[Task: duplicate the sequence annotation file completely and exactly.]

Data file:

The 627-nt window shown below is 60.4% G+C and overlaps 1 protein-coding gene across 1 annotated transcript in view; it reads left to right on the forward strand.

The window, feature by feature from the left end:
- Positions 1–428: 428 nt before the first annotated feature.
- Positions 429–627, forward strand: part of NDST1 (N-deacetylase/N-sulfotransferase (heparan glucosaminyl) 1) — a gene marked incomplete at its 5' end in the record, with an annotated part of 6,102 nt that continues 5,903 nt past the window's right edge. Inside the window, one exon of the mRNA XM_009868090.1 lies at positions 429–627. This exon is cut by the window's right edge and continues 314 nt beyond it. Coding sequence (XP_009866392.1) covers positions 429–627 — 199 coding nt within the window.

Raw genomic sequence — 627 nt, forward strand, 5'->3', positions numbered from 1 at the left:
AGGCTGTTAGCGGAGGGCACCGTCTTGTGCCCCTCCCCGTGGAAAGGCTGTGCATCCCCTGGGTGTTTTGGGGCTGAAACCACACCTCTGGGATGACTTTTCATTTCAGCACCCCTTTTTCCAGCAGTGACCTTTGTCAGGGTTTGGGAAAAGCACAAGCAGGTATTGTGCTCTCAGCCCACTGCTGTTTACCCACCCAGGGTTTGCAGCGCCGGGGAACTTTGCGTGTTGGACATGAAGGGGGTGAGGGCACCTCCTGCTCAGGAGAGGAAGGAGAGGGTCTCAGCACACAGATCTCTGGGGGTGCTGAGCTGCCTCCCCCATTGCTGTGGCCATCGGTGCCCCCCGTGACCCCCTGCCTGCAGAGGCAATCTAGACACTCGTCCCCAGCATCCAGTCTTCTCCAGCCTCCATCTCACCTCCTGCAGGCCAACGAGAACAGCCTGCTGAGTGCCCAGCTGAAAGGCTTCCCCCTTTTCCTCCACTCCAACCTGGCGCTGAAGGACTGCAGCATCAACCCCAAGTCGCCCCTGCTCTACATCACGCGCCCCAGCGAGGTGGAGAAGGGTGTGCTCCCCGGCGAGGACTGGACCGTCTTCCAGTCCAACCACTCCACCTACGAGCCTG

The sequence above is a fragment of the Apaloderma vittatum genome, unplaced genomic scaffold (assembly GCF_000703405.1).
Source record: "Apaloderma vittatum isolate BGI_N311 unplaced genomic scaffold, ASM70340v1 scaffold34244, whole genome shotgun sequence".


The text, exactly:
The 627-nt window shown below is 60.4% G+C and overlaps 1 protein-coding gene across 1 annotated transcript in view; it reads left to right on the forward strand.

The window, feature by feature from the left end:
- Positions 1–428: 428 nt before the first annotated feature.
- Positions 429–627, forward strand: part of NDST1 (N-deacetylase/N-sulfotransferase (heparan glucosaminyl) 1) — a gene marked incomplete at its 5' end in the record, with an annotated part of 6,102 nt that continues 5,903 nt past the window's right edge. Inside the window, one exon of the mRNA XM_009868090.1 lies at positions 429–627. This exon is cut by the window's right edge and continues 314 nt beyond it. Coding sequence (XP_009866392.1) covers positions 429–627 — 199 coding nt within the window.

Raw genomic sequence — 627 nt, forward strand, 5'->3', positions numbered from 1 at the left:
AGGCTGTTAGCGGAGGGCACCGTCTTGTGCCCCTCCCCGTGGAAAGGCTGTGCATCCCCTGGGTGTTTTGGGGCTGAAACCACACCTCTGGGATGACTTTTCATTTCAGCACCCCTTTTTCCAGCAGTGACCTTTGTCAGGGTTTGGGAAAAGCACAAGCAGGTATTGTGCTCTCAGCCCACTGCTGTTTACCCACCCAGGGTTTGCAGCGCCGGGGAACTTTGCGTGTTGGACATGAAGGGGGTGAGGGCACCTCCTGCTCAGGAGAGGAAGGAGAGGGTCTCAGCACACAGATCTCTGGGGGTGCTGAGCTGCCTCCCCCATTGCTGTGGCCATCGGTGCCCCCCGTGACCCCCTGCCTGCAGAGGCAATCTAGACACTCGTCCCCAGCATCCAGTCTTCTCCAGCCTCCATCTCACCTCCTGCAGGCCAACGAGAACAGCCTGCTGAGTGCCCAGCTGAAAGGCTTCCCCCTTTTCCTCCACTCCAACCTGGCGCTGAAGGACTGCAGCATCAACCCCAAGTCGCCCCTGCTCTACATCACGCGCCCCAGCGAGGTGGAGAAGGGTGTGCTCCCCGGCGAGGACTGGACCGTCTTCCAGTCCAACCACTCCACCTACGAGCCTG

The sequence above is a fragment of the Apaloderma vittatum genome, unplaced genomic scaffold (assembly GCF_000703405.1).
Source record: "Apaloderma vittatum isolate BGI_N311 unplaced genomic scaffold, ASM70340v1 scaffold34244, whole genome shotgun sequence".